Wine characteristics (colour, scent and taste) change during ageing.
The speed of these mutations depends on a wine's chemical characteristics, above all the preserving elements such as alcohol, tannins and acids: the more preserving elements are inside a wine, the more the wine can age.
You can find alcohol and acids in all kind of wines, but you can normally find tannins only in red ones - for this reason reds are more suited to age.
These chemical features are connected to a series of vinegrowing and winemaking elements, amongst which are the kind of grape, the vintage, place of origin, vineyard position (grapes that ripen better can give wines more suitable to ageing).
Wine needs to be stored in a good way if it is to age well. The ideal conditions for wine storing are considered to be:
- bottles in a horizontal position;
- temperature (without swings) of about 50°-59° F (10°-15° C) to avoid speeding up the maturation;
- humidity of 50%-70% to avoid a dry cork and, the opposite, a mouldy cork;
- no light and vibrations, which change the wine;
- no bottles near strong odours, as odours can pass through the cork.
The more you move away from these ideal conditions the more wines tend to deteriorate. For this reason, some restaurants that do not posess a cellar will make special wine rooms or buy a wine refrigerator.
A lot of people think that every bottle of wine needs to be opened a long time before drinking.
A bottle can be considered as a room - you need to open a window if the room has remained closed for a long period, but it is useless in other circumstances.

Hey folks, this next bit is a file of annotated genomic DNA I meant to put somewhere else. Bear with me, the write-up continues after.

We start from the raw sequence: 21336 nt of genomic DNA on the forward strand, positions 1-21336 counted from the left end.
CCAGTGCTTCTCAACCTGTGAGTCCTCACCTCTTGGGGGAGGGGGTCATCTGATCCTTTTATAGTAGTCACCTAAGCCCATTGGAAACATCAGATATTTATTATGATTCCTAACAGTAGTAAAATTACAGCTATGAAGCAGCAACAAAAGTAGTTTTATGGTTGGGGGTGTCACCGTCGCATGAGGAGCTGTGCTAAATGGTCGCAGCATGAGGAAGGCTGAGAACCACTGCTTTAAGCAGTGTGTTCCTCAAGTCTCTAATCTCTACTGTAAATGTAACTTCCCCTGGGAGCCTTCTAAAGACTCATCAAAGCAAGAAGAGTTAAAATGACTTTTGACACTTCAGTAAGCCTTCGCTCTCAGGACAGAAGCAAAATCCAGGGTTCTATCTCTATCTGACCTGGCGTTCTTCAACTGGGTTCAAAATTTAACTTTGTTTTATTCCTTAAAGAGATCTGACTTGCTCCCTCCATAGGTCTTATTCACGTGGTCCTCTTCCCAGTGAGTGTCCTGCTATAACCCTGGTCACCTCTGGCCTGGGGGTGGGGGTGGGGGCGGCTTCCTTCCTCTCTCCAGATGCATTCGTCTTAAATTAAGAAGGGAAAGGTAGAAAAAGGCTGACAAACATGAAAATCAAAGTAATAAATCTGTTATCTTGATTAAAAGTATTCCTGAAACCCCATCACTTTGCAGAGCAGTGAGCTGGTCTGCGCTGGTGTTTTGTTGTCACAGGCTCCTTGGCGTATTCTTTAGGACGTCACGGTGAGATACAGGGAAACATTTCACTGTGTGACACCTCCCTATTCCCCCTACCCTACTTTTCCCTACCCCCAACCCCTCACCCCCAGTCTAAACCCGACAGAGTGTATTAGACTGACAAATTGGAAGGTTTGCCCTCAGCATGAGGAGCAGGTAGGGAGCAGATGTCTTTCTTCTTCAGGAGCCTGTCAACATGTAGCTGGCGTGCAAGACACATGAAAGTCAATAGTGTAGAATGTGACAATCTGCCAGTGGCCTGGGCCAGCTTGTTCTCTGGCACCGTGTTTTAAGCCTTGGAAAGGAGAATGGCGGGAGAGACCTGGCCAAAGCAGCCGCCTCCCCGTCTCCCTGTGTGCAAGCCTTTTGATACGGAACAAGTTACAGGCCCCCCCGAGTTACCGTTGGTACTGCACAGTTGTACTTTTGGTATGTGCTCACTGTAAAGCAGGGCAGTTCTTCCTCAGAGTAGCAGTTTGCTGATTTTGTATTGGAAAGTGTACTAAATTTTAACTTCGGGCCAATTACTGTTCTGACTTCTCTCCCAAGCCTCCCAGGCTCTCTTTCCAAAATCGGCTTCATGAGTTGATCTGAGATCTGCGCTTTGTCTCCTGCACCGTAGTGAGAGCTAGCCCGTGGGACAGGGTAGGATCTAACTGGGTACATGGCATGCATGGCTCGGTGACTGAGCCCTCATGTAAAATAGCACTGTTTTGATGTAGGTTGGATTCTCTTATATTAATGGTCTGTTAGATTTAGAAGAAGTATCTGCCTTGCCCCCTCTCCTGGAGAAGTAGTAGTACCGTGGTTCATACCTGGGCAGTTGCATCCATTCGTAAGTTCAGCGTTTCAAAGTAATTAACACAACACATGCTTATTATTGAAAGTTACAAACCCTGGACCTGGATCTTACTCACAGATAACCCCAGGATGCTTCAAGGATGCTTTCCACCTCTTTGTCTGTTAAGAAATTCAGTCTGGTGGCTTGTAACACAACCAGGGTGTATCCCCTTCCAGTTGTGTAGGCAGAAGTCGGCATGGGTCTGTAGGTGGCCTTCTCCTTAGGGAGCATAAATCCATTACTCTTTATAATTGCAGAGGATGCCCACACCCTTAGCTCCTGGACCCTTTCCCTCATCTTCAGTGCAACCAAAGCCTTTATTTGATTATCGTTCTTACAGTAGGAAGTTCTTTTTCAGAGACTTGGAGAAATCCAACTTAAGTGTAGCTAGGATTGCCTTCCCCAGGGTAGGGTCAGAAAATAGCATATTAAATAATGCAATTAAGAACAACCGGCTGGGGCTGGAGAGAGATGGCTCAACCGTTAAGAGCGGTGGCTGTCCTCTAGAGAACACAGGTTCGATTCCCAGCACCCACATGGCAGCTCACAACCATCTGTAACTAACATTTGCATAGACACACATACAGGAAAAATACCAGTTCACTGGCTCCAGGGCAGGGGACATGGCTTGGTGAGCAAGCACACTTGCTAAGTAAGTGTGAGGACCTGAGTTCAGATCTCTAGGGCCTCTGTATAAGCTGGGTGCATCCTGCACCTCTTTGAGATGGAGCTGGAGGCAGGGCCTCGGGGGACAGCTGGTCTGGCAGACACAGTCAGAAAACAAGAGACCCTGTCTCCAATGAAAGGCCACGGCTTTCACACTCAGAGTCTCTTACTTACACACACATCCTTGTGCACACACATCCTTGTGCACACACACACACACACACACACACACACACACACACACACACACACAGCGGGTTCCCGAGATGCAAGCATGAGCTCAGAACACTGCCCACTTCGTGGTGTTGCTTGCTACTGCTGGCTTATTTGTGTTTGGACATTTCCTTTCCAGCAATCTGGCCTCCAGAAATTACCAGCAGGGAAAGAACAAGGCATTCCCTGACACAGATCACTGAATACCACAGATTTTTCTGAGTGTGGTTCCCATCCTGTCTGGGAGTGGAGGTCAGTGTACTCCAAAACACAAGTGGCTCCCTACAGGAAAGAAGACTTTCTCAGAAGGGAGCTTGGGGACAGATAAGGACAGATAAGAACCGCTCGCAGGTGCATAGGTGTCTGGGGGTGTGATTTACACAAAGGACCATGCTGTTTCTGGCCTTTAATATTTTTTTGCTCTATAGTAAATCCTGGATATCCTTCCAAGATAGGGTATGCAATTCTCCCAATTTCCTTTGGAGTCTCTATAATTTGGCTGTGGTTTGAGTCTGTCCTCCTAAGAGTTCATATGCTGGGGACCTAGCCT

For this reason, opening a young wine a long period before drinking could be meaningless but it is useful for long aged wines. If you want to better increase air contact you need to decant the wine.
Decanting wine means to transfer a wine from one recepticle to another; this transfer allows you to check and avoid the passage of wine sediments.
First of all, you need a special recipient (the decanter) with a large base and a narrow neck. The large base allows greater surface to air contact and the narrow neck avoids too much scent dispersion.
Then you must gently transfer the wine and look for sediments settled in the bottom of the bottle; you can use a candle light to better perform this operation.
The Drinking Temperature
The right drinking temperature to serve a wine depends on the kind of the wine itself. A "cold" temperature is good for white and sparkling wines because it preserves their freshness and fruitiness, but it is generally not good for red wines where, because of the presence of tannins, wine can taste too harsh. On the contrary, a "warm" (or room) temperature can increase the scent sensations of red wines.
It is important to consider that not all reds or whites have the same characteristics, for this reason you can follow these tips:
Tannic and aged red wines: 62°-66° F (17°-19° C).
Average tannic red wines: 59°-62° F (15°-17° C).
Slightly tannic red wines: 55°-59° F (13°-15° C).
Soft white and rosè wines: 52°-55° F (11°-13° C).
Dry white and rosè wines: 48°-52° F (9°-11° C).
Champagne and sparkling wines: 45°-48° F (7°-9° C).
The table cloth should be white to highlight a delicate fresh flower bouquet and, if you wish, a tall ivory candle of natural wax.
Add the sottopiatto - this is the base plate which sits underneath all other plates and which will remain on the table for the duration of the meal - plus the flat plate and the soup plate.
The rule is to first use the externally-positioned cutlery and then the others, moving inwards towards the plate. If there are many courses, it is advisable to add the correct cutlery just before a course is served. This allows the table to have a simple look and will make the guest feel more comfortable.
Right side of the plate:
Knife (with the cutting edge towards the plate) and spoon.
Left side of the plate:
One or two forks (according to the menu) and the napkin, folded in a simple way.
Above the plate:
Dessert cutlery (handle of the fork on the left, handle of knife on the right with blade close to the plate.